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Evidence-Based Medicine Guide

A Library Guide to Evidence-Based Medicine

What is Evidence Based Medicine?

Evidence Based Medicine
An Overivew

There are many different definitions of evidence based medicine. One of the most comprehensive definitions was created by the Journal of the American Medical Association (JAMA) and adopted by the National Library of Medicine (NLM) for it's Medical Subject Headings (MeSH).

An approach of practicing medicine with the goal to improve and evaluate patient care. It requires the judicious integration of best research evidence with the patient's values to make decisions about medical care. This method is to help physicians make proper diagnosis, devise best testing plan, choose best treatment and methods of disease prevention, as well as develop guidelines for large groups of patients with the same disease. [JAMA v.296(9), 2006]

The Fundamentals of EBM

There are three fundamental principles of EBM that should provide guidance in the practice of evidence based medicine.

  • Clinical Decision Making

    Working to find the optimal clinical decision for a patient's case based on awareness of best available evidence.

  • Evaluating Evidence vs. Experience

    Evaluating evidence levels and heirarchy to accurately assess and select the best theraputic option according to the evidence. While evidence is neccessary, it is not the only factor to evaluate; there may be times when a clinician's experience or a patient's values or preferences will carry more weight than the available evidence.

  • Risks and Benefits

    Considering the patient's unique case, values and perferences to evaluate the risks and benefits of the selected treatement, assess any additional burdens or costs that may be placed on the patient, and evaluate possible alternative treatments.

  • Adapted from Chapter 2: What is Evidence Based Medicine? Users' Guide to the Medical Literature, 3rd ed.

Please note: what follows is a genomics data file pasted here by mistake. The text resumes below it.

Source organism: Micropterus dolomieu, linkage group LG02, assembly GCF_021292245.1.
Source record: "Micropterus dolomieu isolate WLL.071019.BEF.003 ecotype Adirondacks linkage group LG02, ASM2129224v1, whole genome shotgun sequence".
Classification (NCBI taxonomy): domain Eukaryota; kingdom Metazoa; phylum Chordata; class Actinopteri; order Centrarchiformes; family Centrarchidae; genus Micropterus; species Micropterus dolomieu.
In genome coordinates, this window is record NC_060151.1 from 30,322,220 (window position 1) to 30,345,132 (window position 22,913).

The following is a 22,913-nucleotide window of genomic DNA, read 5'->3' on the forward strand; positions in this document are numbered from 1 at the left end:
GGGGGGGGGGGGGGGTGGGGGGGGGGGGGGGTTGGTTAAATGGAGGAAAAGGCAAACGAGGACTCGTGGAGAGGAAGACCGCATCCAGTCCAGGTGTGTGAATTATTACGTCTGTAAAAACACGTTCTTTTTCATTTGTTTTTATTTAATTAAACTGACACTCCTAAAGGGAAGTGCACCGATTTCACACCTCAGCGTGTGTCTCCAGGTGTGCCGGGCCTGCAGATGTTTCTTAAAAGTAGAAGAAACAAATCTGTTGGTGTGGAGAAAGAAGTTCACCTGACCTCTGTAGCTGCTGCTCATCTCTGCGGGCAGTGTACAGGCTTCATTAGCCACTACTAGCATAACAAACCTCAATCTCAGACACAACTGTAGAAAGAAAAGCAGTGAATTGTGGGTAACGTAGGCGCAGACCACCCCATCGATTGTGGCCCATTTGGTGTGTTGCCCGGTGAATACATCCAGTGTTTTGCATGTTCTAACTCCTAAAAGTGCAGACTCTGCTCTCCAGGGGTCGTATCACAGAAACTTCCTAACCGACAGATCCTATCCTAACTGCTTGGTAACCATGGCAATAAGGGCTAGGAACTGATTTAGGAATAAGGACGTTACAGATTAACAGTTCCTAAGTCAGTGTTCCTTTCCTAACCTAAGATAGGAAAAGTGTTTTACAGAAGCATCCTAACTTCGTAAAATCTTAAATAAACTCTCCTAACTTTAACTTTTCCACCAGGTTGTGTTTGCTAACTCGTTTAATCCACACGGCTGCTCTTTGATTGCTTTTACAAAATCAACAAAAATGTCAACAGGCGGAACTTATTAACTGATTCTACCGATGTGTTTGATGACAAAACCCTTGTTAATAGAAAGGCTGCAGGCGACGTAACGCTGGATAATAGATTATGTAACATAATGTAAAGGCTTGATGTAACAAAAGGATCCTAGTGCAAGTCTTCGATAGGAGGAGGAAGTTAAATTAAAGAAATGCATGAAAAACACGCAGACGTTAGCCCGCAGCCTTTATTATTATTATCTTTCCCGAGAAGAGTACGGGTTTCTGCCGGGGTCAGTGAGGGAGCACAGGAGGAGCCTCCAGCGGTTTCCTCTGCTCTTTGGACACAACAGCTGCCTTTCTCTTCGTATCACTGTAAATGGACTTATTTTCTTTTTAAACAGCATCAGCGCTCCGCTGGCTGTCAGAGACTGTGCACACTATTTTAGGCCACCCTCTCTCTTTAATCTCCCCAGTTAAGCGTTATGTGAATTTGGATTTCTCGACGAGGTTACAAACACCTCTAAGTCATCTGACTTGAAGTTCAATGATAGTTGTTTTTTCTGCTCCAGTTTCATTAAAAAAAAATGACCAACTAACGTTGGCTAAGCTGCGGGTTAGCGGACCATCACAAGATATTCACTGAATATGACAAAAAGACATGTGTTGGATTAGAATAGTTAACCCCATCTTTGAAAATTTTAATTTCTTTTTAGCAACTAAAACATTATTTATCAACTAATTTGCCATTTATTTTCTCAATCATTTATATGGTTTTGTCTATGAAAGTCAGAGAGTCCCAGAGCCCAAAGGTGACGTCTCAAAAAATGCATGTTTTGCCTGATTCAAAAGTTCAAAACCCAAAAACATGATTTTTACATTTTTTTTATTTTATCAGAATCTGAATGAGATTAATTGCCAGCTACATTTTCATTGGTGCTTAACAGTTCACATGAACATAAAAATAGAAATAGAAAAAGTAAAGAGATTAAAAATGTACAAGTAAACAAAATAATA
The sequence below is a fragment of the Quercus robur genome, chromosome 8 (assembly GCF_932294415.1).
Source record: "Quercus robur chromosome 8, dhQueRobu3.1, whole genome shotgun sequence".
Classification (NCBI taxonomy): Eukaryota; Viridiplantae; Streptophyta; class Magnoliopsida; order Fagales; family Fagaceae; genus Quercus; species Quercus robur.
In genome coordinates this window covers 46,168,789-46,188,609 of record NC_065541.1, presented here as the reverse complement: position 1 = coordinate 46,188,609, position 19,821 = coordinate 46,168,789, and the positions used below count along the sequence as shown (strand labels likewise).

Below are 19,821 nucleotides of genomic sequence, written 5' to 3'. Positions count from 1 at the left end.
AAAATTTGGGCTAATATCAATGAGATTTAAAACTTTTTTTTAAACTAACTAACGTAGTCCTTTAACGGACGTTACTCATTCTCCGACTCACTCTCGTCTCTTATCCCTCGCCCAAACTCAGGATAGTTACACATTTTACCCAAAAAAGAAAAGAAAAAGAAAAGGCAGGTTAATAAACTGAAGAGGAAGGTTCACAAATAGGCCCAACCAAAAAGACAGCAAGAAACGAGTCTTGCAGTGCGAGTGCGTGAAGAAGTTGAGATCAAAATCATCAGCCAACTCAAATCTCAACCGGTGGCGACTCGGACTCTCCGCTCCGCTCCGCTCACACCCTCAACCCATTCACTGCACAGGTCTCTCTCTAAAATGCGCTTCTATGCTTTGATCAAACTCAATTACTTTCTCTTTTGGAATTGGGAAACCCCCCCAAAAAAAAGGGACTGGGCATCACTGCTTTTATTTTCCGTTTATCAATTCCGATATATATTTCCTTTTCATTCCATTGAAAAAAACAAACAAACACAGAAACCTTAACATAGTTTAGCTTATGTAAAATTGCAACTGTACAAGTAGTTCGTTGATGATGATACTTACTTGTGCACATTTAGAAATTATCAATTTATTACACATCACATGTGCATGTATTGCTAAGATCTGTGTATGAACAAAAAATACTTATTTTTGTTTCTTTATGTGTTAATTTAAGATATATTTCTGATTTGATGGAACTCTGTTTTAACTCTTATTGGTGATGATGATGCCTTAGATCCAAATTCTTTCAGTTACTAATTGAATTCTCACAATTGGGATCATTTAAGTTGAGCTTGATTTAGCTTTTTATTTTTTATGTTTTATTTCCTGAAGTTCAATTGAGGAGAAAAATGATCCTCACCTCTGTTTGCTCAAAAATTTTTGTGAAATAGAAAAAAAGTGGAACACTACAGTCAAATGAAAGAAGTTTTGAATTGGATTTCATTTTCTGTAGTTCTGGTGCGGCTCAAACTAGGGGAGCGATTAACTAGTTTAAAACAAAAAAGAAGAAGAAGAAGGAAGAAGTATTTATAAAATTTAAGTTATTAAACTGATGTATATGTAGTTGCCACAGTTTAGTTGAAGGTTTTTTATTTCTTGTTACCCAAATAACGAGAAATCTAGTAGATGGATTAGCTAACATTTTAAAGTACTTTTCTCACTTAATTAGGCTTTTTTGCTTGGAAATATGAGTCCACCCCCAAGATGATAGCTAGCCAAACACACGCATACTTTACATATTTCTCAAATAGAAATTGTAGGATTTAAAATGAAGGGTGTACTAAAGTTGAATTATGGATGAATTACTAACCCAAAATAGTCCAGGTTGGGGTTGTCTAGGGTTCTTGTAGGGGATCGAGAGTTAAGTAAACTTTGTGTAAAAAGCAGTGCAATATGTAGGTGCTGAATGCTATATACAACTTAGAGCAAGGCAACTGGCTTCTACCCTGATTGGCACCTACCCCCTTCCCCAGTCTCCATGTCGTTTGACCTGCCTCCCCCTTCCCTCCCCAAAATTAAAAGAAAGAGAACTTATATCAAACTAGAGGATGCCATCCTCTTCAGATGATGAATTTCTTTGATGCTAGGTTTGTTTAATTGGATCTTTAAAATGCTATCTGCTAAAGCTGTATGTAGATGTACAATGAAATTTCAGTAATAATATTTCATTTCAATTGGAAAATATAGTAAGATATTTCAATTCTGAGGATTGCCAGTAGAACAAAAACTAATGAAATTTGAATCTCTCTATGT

Practicing Evidence Based Medicine

Applying EBM in Clinical Practice

Evidence based medicine in clinical practice consists of four general steps: asking a question, collecting relevant information, evaluating the gathered evidence, and implementing the results in everyday clinical practice. However, quickly and accurately implementing these steps in a clinical setting can take some practice.

EBM Step by Step

  • Ask a Question
    1. Formulate a clear clinical / PICO question based upon the patient's case, symptoms, or diagnosis.
  • Collect Relevant Information
    1. Select and search the appropriate medical literature resources for relevant clinical articles, information, or data.
  • Evaluate the Evidence
    1. Critically evaluate/appraise the evidence from the selected articles for heirarchy, validity, and applicability.
    2. Based on the evaluation of the evidence, create a treatment plan or compile any useful clinical findings.
  • Implement the Results
    1. Make adjustments, or create alternatives, to the selected treatment plan or clinical findings based on the following considerations:
      • Risk vs. Benefit analysis
      • Patient's personal values and preferences
      • Personal clinical experience
    2. Implement the finalized treatment plan or clinical findings.